Romneycare, that he had the same people come up with that Obama got to prepare the original Obamacare package, worked because it has the mandate. Without the mandate, it is still an incomplete package. The mandate was filibustered out. Why do so few people understand this???? There can be no across the aisles anything, as long as either side has one answer for anything-No. Please check how much time is wasted by the current filibuster methods.
When you force insurers to accept everyone, without forcing healthy people to buy insurance, you encourage people to go without insurance when they're healthy, and buy it as soon as they get sick. The pool of the insured gets sicker and sicker, premiums rise higher and higher, this in turn makes healthy people even more reluctant to buy insurance, and ultimately you end up with middle-class people unable to afford insurance at all. This, in fact, is what has happened in every state that has tried guaranteed issue without a mandate, which is why Mitt Romney enthusiastically included a mandate when he created a universal health-insurance system in Massachusetts.
Those who say they don't want to pay extra for someone who gets sick must be really simple minded. Maybe had their intelligence dulled by listening to too much propaganda TV. Maybe they are absolutely sure that they will never get sick or injured to the point that an insurance company could keep going up on their premium to the point that either they couldn't pay it, or if they missed a payment they could be dropped. I don't understand how any person of average intelligence feels that was a good system. Not a single one of my smart friends, who are a lot smarter than I am, believe that the old system was anything but stupid.
We are the only modern country in the world who has not figured this out. It's really disappointing, but the main problem in the world is average intelligence level, balanced against mainly greed.
Let's get it done, behind us, and get on to other things. Vote the obstructionists out of office.
Simple. Allow purchasing insurance across state lines. I resent paying outrageous premiums in my state b/c others choose not to get insurance. We are like fish in a pond for ins. companies; they can charge higher rates here b/c of the number of illegal and indigent people. And by keeping rates within state lines ins. companies can charge what they want.
More competition means competitive rates.
1) remove the anti-trust protections. This would allow people to purchase insurance across state lines, and offer true competition. Bring on the Sherman ACt lol.
2) Tort reform. Interestingly, my state, Massachusetts has implemented a med mal tribunal. Med mal complaints/litigants first go before the tribunal before the case can go to trial. I don't do med mal, nor have I been on the other side :) so I don't have first hand experience on how it works, but its been around for a few years here.
There are little things (well big things) that can be done here and there, but the real problem is people have to get over their fears about socialized medicine.
People don't want to pay for other people's care. What do you think is happening now? Somebody pays for that care and it is in a very inefficient way. There are lots of cases of a simple illness caught early that would have been cheap to treat, but due to lack of affordable healthcare, a simple illness turned into > 100K hospital bill that someone is going to have to cover.... That someone is all of us. That is very inefficient. Provide basic health care to people. Keep them from using the emergency room as a free clinic. Get them in for well care and monor issues before thay become major.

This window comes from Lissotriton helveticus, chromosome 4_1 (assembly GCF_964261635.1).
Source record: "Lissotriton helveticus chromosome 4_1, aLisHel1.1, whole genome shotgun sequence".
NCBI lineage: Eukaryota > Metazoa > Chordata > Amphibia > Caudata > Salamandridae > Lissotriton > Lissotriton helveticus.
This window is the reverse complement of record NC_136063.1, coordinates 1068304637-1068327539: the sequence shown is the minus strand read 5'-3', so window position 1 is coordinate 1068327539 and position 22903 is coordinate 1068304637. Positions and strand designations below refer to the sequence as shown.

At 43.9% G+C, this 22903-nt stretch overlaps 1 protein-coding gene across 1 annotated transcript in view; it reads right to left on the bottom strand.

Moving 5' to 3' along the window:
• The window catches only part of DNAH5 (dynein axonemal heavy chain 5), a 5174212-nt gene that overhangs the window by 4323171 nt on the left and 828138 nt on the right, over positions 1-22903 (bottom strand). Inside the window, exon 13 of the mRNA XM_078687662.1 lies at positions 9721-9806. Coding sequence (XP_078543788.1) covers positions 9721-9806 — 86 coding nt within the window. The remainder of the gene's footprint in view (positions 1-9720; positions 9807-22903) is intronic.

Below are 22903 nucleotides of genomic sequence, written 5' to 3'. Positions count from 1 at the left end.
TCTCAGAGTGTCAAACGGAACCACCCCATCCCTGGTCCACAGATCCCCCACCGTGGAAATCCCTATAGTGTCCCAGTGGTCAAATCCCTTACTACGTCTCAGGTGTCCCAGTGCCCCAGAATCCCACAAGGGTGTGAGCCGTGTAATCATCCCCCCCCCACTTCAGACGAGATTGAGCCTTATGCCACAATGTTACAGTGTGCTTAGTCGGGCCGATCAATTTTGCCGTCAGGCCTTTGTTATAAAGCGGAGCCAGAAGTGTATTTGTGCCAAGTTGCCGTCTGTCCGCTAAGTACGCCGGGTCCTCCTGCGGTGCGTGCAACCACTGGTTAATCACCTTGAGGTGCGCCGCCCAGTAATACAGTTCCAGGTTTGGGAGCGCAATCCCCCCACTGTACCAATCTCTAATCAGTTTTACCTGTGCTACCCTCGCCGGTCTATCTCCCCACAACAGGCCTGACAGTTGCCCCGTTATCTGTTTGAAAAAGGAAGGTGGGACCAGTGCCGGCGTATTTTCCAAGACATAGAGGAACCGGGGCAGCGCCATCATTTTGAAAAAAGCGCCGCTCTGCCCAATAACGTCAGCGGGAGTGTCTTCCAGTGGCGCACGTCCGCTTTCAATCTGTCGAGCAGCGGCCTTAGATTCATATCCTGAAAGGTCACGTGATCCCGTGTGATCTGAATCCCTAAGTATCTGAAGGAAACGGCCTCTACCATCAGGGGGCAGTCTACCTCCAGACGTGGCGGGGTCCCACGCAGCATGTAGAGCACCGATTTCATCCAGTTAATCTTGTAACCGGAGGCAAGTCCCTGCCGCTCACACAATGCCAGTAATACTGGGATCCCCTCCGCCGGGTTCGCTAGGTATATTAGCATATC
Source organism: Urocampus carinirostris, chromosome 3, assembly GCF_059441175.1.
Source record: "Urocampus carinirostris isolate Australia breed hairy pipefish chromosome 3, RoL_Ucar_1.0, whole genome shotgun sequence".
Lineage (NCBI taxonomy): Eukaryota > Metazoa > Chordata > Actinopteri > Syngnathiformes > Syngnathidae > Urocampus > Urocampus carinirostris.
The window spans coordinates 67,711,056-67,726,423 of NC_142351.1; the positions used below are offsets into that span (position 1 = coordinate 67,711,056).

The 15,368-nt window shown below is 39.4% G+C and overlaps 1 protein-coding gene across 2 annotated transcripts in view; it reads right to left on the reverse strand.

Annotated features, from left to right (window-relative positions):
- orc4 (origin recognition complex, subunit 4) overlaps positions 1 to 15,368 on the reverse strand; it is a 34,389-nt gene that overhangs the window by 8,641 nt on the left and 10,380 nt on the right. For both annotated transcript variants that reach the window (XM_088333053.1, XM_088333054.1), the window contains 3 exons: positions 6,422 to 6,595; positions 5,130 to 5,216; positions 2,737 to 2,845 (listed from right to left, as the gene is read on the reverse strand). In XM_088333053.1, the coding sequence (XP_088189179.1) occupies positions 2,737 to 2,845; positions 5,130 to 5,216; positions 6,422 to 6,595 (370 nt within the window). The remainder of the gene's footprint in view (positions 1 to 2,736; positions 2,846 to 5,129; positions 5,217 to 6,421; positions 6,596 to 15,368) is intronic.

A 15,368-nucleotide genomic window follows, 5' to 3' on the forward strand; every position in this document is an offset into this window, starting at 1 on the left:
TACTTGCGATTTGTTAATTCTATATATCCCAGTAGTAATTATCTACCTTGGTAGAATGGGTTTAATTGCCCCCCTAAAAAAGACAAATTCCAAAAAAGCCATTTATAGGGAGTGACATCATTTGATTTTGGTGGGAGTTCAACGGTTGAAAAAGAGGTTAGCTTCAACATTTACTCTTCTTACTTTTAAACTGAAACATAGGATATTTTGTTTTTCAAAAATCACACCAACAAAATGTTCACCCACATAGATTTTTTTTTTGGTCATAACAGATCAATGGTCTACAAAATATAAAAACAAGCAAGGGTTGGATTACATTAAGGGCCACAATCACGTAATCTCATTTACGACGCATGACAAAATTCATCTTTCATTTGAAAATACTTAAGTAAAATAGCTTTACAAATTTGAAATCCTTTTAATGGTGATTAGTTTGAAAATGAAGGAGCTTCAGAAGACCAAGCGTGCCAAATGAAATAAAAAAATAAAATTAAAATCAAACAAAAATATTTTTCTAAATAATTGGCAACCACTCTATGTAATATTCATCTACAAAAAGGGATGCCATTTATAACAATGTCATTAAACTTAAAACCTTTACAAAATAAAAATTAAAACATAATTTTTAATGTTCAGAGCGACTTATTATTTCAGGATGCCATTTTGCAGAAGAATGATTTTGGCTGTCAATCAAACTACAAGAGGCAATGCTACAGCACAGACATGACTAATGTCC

Quit screaming about paying for everyone elses health care, you already do! Those emergency room visits are just put into fees paid by the rest of us.
Quit worrying about rationed care. Unless you pay all of your own bills, your current care IS determined by a bean counter. Insurance companies are for profit. They determine whether or not you can have a procedure. The have all kinds of exclusions. Should insurance pay for everything? Probably not. They should follow the guidelines of good medicine (determined by medical providers). Do we need guidlines? Yes, we probably do, to contain costs.
Quit screaming about "death panels" End of life counseling is NOT a death panel....
Quit practicing defensive medicine. Use some common sense. You don't need to use every expensive tool in the arsenal to make a diagnosis.
Ways to save money:
Support medical education so Drs can make a living instead of paying off student loans.
Think about current malpractice issues. This is difficult because there should be some way to recover damages when actual malpractice occurs, but we do need to put a lid on it.
I don't think we can institute policies on premies or elderly etc, because those decisions are way too personal to mandate. But education can go a long way. Counseling for elderly and terminal patients, let them know their options. And then having the decisions of those patients be honored. I know of a number of cases where DNR or no excessive measures requests were ignored. Honor the patient's choice.
It is incomprehensible that this country can not seem to get a reasonable health care system in place. :no::no::no:
1. Make insurance companies not-for-profit, across the board.
2. Allow people to buy in any state
3. Allow insurance companies to refuse to cover injuries stemming from the patient's own negligent choices (i.e. a car accident if they were not wearing a seat belt, riding/bike/motorcycle accidents if they weren't wearing a helmet (and leathers if a motorcycle), issues stemming from drinking while pregnant or injuries stemming from drinking/drugs and doing anything, etc. Yes, insurance does and should spread the risk, but people need to assume some personal responsibility for their activities as well. I don't have a problem paying my premiums knowing someone will get, say, breast cancer treatments partially on my dime, but I do have a problem paying for the ignorance and selfishness of others.